Treatment with a triple combination — the new CFTR corrector VX-659, together with tezacaftor and Kalydeco (ivacaftor) — significantly improved lung function and was well-tolerated by cystic fibrosis (CF) patients, ages 12 and older, with at least one F508del mutation in two Phase 3 studies, according to Vertex Pharmaceuticals.
This data support a potential request for approval of this triple combination for its respective patient groups, likely in the coming year, the company said.
Specifically, results from an early analysis of a Phase 3 trial (NCT03447249) in people with one F508del mutation (the most common CF mutation) and one other eligible mutation, conferring minimal function to CFTR (the defective gene in CF), showed a 14.0% mean absolute improvement in lung function in treated patients from baseline (study start) to four weeks of treatment compared to those given placebo. Lung function was measured by percentage change in the amount of air exhaled in one second (ppFEV1).
The trial included 385 CF patients, and four-week data was available for 380 of them.
The VX-659 triple combination regimen was generally well-tolerated, as assessed on 302 patients who had reached week 12 of treatment (151 patients on each group), and 58 participants who completed the final 24-week visit (28 patients on VX-659, and 30 on placebo). The study is ongoing, but the four-week lung function measure was its primary goal.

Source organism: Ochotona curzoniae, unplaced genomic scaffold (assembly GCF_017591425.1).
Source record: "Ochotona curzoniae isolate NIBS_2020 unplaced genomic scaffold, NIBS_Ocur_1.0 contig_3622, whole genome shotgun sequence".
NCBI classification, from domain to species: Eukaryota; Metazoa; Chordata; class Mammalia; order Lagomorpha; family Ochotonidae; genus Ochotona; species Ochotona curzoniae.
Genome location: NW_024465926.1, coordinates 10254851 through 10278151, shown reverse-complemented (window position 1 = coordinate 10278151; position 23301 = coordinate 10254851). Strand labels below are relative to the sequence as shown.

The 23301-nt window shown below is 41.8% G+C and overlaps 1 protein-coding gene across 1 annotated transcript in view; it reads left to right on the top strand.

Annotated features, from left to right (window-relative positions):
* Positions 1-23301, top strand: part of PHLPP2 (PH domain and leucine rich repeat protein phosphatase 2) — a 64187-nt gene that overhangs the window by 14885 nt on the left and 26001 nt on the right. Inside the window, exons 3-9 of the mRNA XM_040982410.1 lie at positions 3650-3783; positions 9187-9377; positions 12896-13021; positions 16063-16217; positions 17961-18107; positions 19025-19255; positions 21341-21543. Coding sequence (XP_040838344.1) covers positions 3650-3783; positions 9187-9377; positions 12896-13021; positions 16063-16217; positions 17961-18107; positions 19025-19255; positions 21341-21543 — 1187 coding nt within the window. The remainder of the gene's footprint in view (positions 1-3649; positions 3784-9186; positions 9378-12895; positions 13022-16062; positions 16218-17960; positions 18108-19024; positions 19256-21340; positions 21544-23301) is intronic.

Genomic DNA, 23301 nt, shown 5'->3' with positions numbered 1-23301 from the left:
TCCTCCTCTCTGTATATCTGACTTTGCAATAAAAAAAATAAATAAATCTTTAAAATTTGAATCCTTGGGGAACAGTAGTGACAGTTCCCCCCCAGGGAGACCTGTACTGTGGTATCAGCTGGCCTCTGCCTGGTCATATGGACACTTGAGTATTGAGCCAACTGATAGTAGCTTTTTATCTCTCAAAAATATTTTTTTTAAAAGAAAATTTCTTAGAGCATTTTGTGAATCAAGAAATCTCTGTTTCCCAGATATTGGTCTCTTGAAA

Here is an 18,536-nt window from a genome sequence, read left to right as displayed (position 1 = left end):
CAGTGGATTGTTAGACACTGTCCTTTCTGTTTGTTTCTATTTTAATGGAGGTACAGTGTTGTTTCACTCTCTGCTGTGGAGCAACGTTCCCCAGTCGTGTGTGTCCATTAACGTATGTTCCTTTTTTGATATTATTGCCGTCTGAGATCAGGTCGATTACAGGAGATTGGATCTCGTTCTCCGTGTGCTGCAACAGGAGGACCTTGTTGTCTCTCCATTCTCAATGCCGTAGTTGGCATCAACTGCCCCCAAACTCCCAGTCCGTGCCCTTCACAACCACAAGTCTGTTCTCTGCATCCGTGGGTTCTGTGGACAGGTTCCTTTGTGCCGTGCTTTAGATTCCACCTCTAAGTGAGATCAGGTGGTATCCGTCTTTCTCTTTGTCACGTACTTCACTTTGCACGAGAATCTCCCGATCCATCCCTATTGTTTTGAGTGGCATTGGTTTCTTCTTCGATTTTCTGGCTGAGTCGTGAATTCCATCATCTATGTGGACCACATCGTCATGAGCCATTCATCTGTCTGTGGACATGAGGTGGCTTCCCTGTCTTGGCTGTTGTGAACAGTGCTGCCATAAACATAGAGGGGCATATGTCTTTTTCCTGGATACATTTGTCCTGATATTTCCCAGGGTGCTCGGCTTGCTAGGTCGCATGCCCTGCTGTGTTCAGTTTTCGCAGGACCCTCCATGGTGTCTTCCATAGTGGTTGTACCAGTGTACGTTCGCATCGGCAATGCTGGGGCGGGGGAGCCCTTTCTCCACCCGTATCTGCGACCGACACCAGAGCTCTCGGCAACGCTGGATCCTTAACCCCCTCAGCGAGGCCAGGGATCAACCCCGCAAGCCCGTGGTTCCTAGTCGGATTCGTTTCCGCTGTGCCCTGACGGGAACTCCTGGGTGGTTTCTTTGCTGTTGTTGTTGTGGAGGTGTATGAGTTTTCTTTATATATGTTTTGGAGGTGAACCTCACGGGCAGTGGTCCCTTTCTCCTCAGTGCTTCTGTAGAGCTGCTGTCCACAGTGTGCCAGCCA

A separate trial in people with two F508del mutations (NCT03460990), adding VX-659 to a regimen of tezacaftor and Kalydeco led to a mean absolute improvement in ppFEV1 of 10.0% from baseline to week four, compared to patients given a triple combo of placebo plus tezacaftor and Kalydeco. Again, measures of lung function at four weeks was the study’s primary goal, or endpoint.
All 111 patients were treated with tezacaftor and Kalydeco for an initial four weeks, before being randomized to one dose of a treatment (including VX-659) or a placebo triple combination. The VX-659 triple combination was generally well-tolerated.
“These data mark a major milestone in our efforts to develop new CF medicines as they underscore the important clinical benefit that a triple combination regimen may provide to the vast majority of CF patients who have at least one F508del mutation,” Reshma Kewalramani, MD, Vertex’s executive vice president, global medicines development and medical affairs and chief medical officer, said in a press release.
Patients enrolled in these two Phase 3 trials are eligible to continue or start triple combination treatment with VX-659 in open-label extension studies.
Vertex also announced that patient enrollment is complete for its two Phase 3 studies of another triple combination — the next-generation corrector VX-445, together with tezacaftor and Kalydeco in CF patients with one F508del mutation and one minimal function mutation (NCT03525444), and in patients with two F508del mutations (NCT03525548).
Topline data of the four-week efficacy goals for these studies — with similar designs and lung function evaluations as those with VX-659 — are expected in the first quarter of 2019.
According to Vertex, results from VX-445 and the VX-659 trials will be used to choose the best regimen to submit for potential regulatory approvals, including a new drug application (NDA) for a triple combination treatment to the U.S. Food Drug Administration (FDA) possibly no later than mid-2019.
Regulatory submissions outside of the U.S. are planned for late 2019.
Vertex said additional safety and efficacy data from the two trials of VX-659 will not be released until the second half of 2019, when the VX-659 and VX-445 Phase 3 studies are completed.
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